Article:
I’m not sure if I was in Cannes or Marseille, but it was one of those French Mediterranean towns where the houses waltz down to the sea.
We were drinking thick coffee and admiring the boats… the largest was the gilded white pleasure yacht of some third son of a Saudi.
I was at this cafe with the typical group of high-rolling international investors on some pretense of a telecoms deal.
It was late 1998, and the euro was about to be introduced as the replacement of the ECU. The moneymen around me all believed the great fiscal experiment would fail.
The reasoning went that in the United States, you can pack up and move when you lose a job. So the problems with high unemployment in one state and overheating economies in another don’t add too much torque to the system…
This is Sparta
But a Greek with all his family on some island is less likely to pack up and get a job in Frankfurt.
Theoretical debates over inflation and interest rates have turned into sovereign debt and the balance sheets of French banks.
Back to my point, one of my brunch mates, Brian Hicks, said ten years ago, “It will fail because the Germans won’t put up with it.”
He also added a little-known tidbit. He mentioned that the new euro coins would contain no nickel. And he was telling anyone who would listen to short the metal as millions of coins would go out of production and demand would dry up.
Turns out he was right. The price of nickel fell for two years, until 2001.
Does this mean a return to pre-euro currencies like the deutsche mark would suggest that nickel would rally?
Jack Up the Printer
Last week, it was widely reported that Germany had started printing up DM again. From MoneyWeek:
“Germany is printing deutsche marks in preparation to leave the euro common currency,” says Philippa Malmgren, a former economics adviser to George W. Bush. “My view is that it is Germany that will have to pull out of the euro.”
“The decision has already been made by the government that leaving the euro is a possibility. I think they have already got the printing machines going and are bringing out the old deutsche marks they have left over from when the euro was introduced.”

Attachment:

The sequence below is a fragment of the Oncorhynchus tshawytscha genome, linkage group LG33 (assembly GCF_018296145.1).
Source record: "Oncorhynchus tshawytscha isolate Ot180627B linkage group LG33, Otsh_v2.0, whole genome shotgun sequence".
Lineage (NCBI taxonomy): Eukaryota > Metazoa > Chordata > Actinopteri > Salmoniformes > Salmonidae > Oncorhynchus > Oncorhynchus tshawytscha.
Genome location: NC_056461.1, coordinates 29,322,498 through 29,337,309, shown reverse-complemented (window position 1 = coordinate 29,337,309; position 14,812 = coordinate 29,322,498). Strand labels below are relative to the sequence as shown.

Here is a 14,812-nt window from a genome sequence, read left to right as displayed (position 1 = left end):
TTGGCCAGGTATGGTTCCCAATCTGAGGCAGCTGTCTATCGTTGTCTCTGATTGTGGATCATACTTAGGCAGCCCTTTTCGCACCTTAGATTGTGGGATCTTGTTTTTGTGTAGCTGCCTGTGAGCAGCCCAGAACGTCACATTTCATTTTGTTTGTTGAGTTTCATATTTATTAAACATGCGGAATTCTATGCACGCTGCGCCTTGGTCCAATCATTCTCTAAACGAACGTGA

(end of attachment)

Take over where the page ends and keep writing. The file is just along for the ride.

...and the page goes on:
Malmgren, co-founder of Principalis Asset Management, acknowledged that leaving the euro would be a radical move that would cause Germany’s export prices to jump, but said German industries are strong enough to handle price increases.
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More Euro Bad News
Over the weekend, it looked as if the euro mess was going to be worked out and commodities started to rally.
G20 leaders met in Paris and said they expected to “decisively address the current challenges through a comprehensive plan” at another meeting on October 23rd.
But today German Finance Chief Wolfgang Schaeuble said the new meeting would not produce a definite solution to the Eurozone debt crisis. Perhaps it shall be sent to a committee for further dalliance…
The longer the solution takes, the more likely Society General can work the bad loans off its books.
Copper Knife Falling
As we wait to see what the new franc and DM will be made of, copper is bouncing off the bottom.
Copper prices started falling in early summer as fears of a double dip spread…
Three weeks ago, the metal rallied and is now looking very much like a dead cat bouncing (I believe I told you to buy copper at that time). The price has climbed some 15%.
Part of the bounce had to do with a resolution of the euro debt crisis; part of it was an increase in risk appetite; but most of it had to do with strikes in Peru and Indonesia.
The Peruvian union pulled out of talks with U.S. miner Freeport McMoRan (FXC). Some members threatened to go on a hunger strike to press demands for a pay hike.
This month-long strike has set up a supply shortage of 670,000 tonnes this year. The annual copper market is 20 million tonnes.
In Crisis & Opportunity, I’m looking at one copper miner that isn’t battered by strikes — and that pays a fat 6.2% dividend.
If the Eurozone finds a solution to its debt problem, copper will rally based on more risk appetite.
If the euro disbands, copper may go up on the new production of pfennige.
If the status quo drags on, copper will go up on the supply shortfall.
God forfend if we get a falling unemployment number — or a surprise manufacturing expansion.
Editor, Wealth Daily